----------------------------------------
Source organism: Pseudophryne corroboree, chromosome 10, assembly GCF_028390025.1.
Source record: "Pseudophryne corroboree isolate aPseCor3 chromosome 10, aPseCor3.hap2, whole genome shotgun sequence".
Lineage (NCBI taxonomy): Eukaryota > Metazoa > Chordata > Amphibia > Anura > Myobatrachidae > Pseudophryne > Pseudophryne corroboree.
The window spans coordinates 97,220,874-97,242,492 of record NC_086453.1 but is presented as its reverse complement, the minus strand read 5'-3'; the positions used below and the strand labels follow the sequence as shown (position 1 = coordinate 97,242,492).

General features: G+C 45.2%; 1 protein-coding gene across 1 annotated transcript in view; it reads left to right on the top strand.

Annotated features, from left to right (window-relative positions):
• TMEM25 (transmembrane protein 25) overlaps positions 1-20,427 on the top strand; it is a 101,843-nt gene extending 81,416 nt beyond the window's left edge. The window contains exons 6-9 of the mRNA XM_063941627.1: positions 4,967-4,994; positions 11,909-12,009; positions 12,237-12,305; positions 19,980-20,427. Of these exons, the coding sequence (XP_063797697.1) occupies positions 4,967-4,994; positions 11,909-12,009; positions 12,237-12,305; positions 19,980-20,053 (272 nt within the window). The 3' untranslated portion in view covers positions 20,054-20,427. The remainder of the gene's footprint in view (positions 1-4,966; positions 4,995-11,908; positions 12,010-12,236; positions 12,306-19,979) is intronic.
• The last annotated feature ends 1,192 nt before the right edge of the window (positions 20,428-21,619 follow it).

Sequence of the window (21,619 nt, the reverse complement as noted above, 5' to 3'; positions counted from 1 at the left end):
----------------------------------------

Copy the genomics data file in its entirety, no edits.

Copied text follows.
Source organism: Pseudophryne corroboree, chromosome 10, assembly GCF_028390025.1.
Source record: "Pseudophryne corroboree isolate aPseCor3 chromosome 10, aPseCor3.hap2, whole genome shotgun sequence".
Lineage (NCBI taxonomy): Eukaryota > Metazoa > Chordata > Amphibia > Anura > Myobatrachidae > Pseudophryne > Pseudophryne corroboree.
The window spans coordinates 97,220,874-97,242,492 of record NC_086453.1 but is presented as its reverse complement, the minus strand read 5'-3'; the positions used below and the strand labels follow the sequence as shown (position 1 = coordinate 97,242,492).

General features: G+C 45.2%; 1 protein-coding gene across 1 annotated transcript in view; it reads left to right on the top strand.

Annotated features, from left to right (window-relative positions):
• TMEM25 (transmembrane protein 25) overlaps positions 1-20,427 on the top strand; it is a 101,843-nt gene extending 81,416 nt beyond the window's left edge. The window contains exons 6-9 of the mRNA XM_063941627.1: positions 4,967-4,994; positions 11,909-12,009; positions 12,237-12,305; positions 19,980-20,427. Of these exons, the coding sequence (XP_063797697.1) occupies positions 4,967-4,994; positions 11,909-12,009; positions 12,237-12,305; positions 19,980-20,053 (272 nt within the window). The 3' untranslated portion in view covers positions 20,054-20,427. The remainder of the gene's footprint in view (positions 1-4,966; positions 4,995-11,908; positions 12,010-12,236; positions 12,306-19,979) is intronic.
• The last annotated feature ends 1,192 nt before the right edge of the window (positions 20,428-21,619 follow it).

Sequence of the window (21,619 nt, the reverse complement as noted above, 5' to 3'; positions counted from 1 at the left end):